Help with comparing?

Dear all hawk-eyes out there, can you help?

The original of this picture is very small - this is as big as it can be without losing all definition...(click to biggify):

Is it the same (model) as this (pics not too great; there was not much space):

Both have the split table; there is a brace from the wheel upright to the back of the table; the maiden turnings are at least similar, as are the spokes. The treadle shape is not very distinctive, but they do look similar. Or?

- This is one example of an adjustable front maiden: an oblong hole, and a (missing) nut under the MOA cross-piece. To me this suggests there were two flyers of different size delivered from the beginning.



This is a very old lampshade, it must be at least 30 years old. The construction of the shade itself is very easy: because of the pattern of this fabric, it was made as a cylinder with a channel for a drawstring at each end. The cylinder is slightly bigger than the wire construction, and sewed with attention to the pattern.

The fabric was bought.

The warp is a thin cotton. I think the warp yarn is the same all over, but it is hard to tell. The weft is the same, except for the closer bands: that yarn might be a thin singles linen.

Here is the drawdown:

I gave the presumed linen a different colour, to make reading the construction easier. (The detail picture does obviously not contain a whole repeat - fill it in yourselves)
The crammed warp stripes has 24 ends each; for more open parts I did not even try to count the number...
Also, I did not check the sett, but my guess is that the crammed stripes has double the number of ends per unit (this is the reason I left every other "heddle" empty).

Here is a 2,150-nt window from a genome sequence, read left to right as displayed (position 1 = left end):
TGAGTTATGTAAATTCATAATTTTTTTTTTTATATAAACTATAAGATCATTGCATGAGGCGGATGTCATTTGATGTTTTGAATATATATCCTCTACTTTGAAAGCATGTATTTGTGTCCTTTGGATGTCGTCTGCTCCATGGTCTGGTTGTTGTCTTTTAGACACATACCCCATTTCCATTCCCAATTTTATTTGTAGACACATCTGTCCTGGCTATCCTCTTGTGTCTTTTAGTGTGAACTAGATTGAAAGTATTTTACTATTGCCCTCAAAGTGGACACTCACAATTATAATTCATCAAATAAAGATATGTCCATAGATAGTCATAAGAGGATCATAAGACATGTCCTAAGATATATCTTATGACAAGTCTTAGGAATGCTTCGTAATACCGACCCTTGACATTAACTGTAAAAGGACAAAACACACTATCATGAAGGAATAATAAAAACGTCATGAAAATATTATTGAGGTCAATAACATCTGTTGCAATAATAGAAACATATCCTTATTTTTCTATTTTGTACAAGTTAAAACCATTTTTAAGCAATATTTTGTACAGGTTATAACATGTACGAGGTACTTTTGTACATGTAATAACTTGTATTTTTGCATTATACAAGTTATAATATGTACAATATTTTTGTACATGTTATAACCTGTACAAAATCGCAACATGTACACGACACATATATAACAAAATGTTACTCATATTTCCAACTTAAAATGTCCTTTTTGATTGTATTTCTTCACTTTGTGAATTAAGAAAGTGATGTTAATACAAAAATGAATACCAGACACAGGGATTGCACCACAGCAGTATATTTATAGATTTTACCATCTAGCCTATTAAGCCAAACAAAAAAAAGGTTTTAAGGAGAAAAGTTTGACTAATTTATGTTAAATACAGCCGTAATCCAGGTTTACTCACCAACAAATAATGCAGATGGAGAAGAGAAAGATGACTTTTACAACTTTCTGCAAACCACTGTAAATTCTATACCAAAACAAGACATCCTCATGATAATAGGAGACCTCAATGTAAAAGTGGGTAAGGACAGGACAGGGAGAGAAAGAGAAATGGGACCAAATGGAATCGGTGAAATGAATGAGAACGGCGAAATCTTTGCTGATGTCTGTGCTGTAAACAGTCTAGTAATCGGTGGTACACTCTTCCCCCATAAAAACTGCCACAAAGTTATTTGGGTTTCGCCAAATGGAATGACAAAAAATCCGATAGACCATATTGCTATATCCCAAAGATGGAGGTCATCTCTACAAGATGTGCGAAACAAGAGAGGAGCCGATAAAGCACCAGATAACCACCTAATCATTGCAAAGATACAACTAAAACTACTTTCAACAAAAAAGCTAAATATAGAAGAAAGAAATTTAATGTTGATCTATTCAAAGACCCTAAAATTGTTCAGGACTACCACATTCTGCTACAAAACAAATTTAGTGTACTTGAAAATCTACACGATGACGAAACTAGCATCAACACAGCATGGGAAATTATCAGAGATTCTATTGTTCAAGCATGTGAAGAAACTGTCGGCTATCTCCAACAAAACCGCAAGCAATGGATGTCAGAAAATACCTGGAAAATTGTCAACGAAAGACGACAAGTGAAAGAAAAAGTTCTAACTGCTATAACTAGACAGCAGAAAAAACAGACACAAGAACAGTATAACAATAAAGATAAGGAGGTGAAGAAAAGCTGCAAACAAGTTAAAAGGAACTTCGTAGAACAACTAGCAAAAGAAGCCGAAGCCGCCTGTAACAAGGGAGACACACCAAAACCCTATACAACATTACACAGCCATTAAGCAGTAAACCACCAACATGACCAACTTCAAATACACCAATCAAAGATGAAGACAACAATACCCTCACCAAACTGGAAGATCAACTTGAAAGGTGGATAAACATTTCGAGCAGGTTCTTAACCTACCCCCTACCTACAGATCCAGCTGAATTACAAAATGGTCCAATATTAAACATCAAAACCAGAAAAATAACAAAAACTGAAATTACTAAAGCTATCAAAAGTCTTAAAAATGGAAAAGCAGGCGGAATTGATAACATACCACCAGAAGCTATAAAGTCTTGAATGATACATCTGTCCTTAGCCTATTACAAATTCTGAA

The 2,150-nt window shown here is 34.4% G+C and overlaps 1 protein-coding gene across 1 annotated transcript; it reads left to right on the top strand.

The same goes for the weft: the crammed bands have 12 picks, the two first end the two last in each band go in the same shed. I guess that the linen weft is double the thickness of the other yarn (and I think the other weft is the same as the warp).

Each square is roughly 2 cm - maybe 1/2 cm for the crammed stripe/band, maybe 1 1/2 cm for the open square.


"Händer som skapar"

(Hands that create) - the exhibition to commemorate the 100-year jubilee of the local Hemslöjden branch opened today.

The idea, when first announced, was to find 500 "creators" in the county, and let them choose one of two options: either a box 40 x 40 x 20 cm, or a "stick".
I first thought to use the box, but when I understood that everything in the box had to be glued down so that it (the box) could be handled any whichway and still look "good", I changed my mind - it had to be the stick. One could make anything suitable to hang from a stick, with max measurements of 80 x 160 cm.

This exhibition is what I made "The first daffodil" for.

The local paper (which I read hours before the opening) was disappointed that nobody had "dared" go "outside the box". (Somebody might have told it that the makers were warned anything "sticking out" would be rejected...)

Well. I arrived at the opening, there were talks, a performance (wood-turning on lathe and piano music), and then the doors were opened.

My disappointment was the "airiness": I had anticipated a "massive attack", box-upon-box-upon-box-upon-box, sticks, more-boxes... (A rumour said there were "only" 300 participants, all done - which might explain the, um, sparseness.)

The public was there, though - not only the chosen 300; my guess would be double, at least. (This explains the odd photo-angles, but I hope it shows that all kinds of "making" was represented.)

I could probably have found a water spout nearer to the action, but after seeing so much people I got homesick. But on our afternoon walk we got our fill of running water - we "jumped the gate" and investigated the new walking trail that will be inaugurated tomorrow:



The Falkirk tartan

or: what excessive googling can lead to...

Someone asked me about "the Falkirk tartan", could I help explain?

I had to admit that "the Falkirk tartan" wasn't in my cache memory, so I would have to get back later.